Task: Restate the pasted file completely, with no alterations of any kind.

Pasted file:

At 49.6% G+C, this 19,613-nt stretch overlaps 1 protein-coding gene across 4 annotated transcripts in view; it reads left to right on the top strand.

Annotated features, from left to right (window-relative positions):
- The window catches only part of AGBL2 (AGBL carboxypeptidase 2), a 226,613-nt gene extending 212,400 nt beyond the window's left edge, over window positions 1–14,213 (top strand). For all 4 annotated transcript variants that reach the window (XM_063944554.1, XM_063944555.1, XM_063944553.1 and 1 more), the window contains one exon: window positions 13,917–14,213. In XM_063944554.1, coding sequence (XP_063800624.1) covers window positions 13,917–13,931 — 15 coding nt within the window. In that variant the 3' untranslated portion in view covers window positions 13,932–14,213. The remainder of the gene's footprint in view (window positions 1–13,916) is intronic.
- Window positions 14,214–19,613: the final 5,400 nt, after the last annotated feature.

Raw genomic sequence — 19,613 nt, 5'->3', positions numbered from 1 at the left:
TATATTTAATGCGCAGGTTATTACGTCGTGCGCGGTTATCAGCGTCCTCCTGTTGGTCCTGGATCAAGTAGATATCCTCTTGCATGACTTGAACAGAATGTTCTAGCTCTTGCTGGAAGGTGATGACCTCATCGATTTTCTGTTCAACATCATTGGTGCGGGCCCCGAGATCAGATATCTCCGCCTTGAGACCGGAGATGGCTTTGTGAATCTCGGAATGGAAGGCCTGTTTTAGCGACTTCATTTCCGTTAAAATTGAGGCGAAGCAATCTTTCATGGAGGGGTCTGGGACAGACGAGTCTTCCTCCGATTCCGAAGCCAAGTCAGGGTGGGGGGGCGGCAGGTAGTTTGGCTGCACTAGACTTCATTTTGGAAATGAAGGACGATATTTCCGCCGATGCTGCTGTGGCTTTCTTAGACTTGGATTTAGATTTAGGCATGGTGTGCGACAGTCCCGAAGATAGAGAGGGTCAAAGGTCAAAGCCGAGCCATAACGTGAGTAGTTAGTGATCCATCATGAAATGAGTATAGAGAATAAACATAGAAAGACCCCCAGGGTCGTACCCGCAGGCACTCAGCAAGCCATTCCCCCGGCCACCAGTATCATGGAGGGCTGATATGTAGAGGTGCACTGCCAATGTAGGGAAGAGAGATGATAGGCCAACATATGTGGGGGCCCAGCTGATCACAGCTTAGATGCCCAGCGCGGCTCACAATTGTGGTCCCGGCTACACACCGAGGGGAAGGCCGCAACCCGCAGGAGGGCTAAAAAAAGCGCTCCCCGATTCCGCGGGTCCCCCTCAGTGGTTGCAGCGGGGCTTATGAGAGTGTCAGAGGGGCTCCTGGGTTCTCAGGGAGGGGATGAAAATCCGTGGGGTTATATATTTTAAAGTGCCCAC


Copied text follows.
At 49.6% G+C, this 19,613-nt stretch overlaps 1 protein-coding gene across 4 annotated transcripts in view; it reads left to right on the top strand.

Annotated features, from left to right (window-relative positions):
- The window catches only part of AGBL2 (AGBL carboxypeptidase 2), a 226,613-nt gene extending 212,400 nt beyond the window's left edge, over window positions 1–14,213 (top strand). For all 4 annotated transcript variants that reach the window (XM_063944554.1, XM_063944555.1, XM_063944553.1 and 1 more), the window contains one exon: window positions 13,917–14,213. In XM_063944554.1, coding sequence (XP_063800624.1) covers window positions 13,917–13,931 — 15 coding nt within the window. In that variant the 3' untranslated portion in view covers window positions 13,932–14,213. The remainder of the gene's footprint in view (window positions 1–13,916) is intronic.
- Window positions 14,214–19,613: the final 5,400 nt, after the last annotated feature.

Raw genomic sequence — 19,613 nt, 5'->3', positions numbered from 1 at the left:
TATATTTAATGCGCAGGTTATTACGTCGTGCGCGGTTATCAGCGTCCTCCTGTTGGTCCTGGATCAAGTAGATATCCTCTTGCATGACTTGAACAGAATGTTCTAGCTCTTGCTGGAAGGTGATGACCTCATCGATTTTCTGTTCAACATCATTGGTGCGGGCCCCGAGATCAGATATCTCCGCCTTGAGACCGGAGATGGCTTTGTGAATCTCGGAATGGAAGGCCTGTTTTAGCGACTTCATTTCCGTTAAAATTGAGGCGAAGCAATCTTTCATGGAGGGGTCTGGGACAGACGAGTCTTCCTCCGATTCCGAAGCCAAGTCAGGGTGGGGGGGCGGCAGGTAGTTTGGCTGCACTAGACTTCATTTTGGAAATGAAGGACGATATTTCCGCCGATGCTGCTGTGGCTTTCTTAGACTTGGATTTAGATTTAGGCATGGTGTGCGACAGTCCCGAAGATAGAGAGGGTCAAAGGTCAAAGCCGAGCCATAACGTGAGTAGTTAGTGATCCATCATGAAATGAGTATAGAGAATAAACATAGAAAGACCCCCAGGGTCGTACCCGCAGGCACTCAGCAAGCCATTCCCCCGGCCACCAGTATCATGGAGGGCTGATATGTAGAGGTGCACTGCCAATGTAGGGAAGAGAGATGATAGGCCAACATATGTGGGGGCCCAGCTGATCACAGCTTAGATGCCCAGCGCGGCTCACAATTGTGGTCCCGGCTACACACCGAGGGGAAGGCCGCAACCCGCAGGAGGGCTAAAAAAAGCGCTCCCCGATTCCGCGGGTCCCCCTCAGTGGTTGCAGCGGGGCTTATGAGAGTGTCAGAGGGGCTCCTGGGTTCTCAGGGAGGGGATGAAAATCCGTGGGGTTATATATTTTAAAGTGCCCAC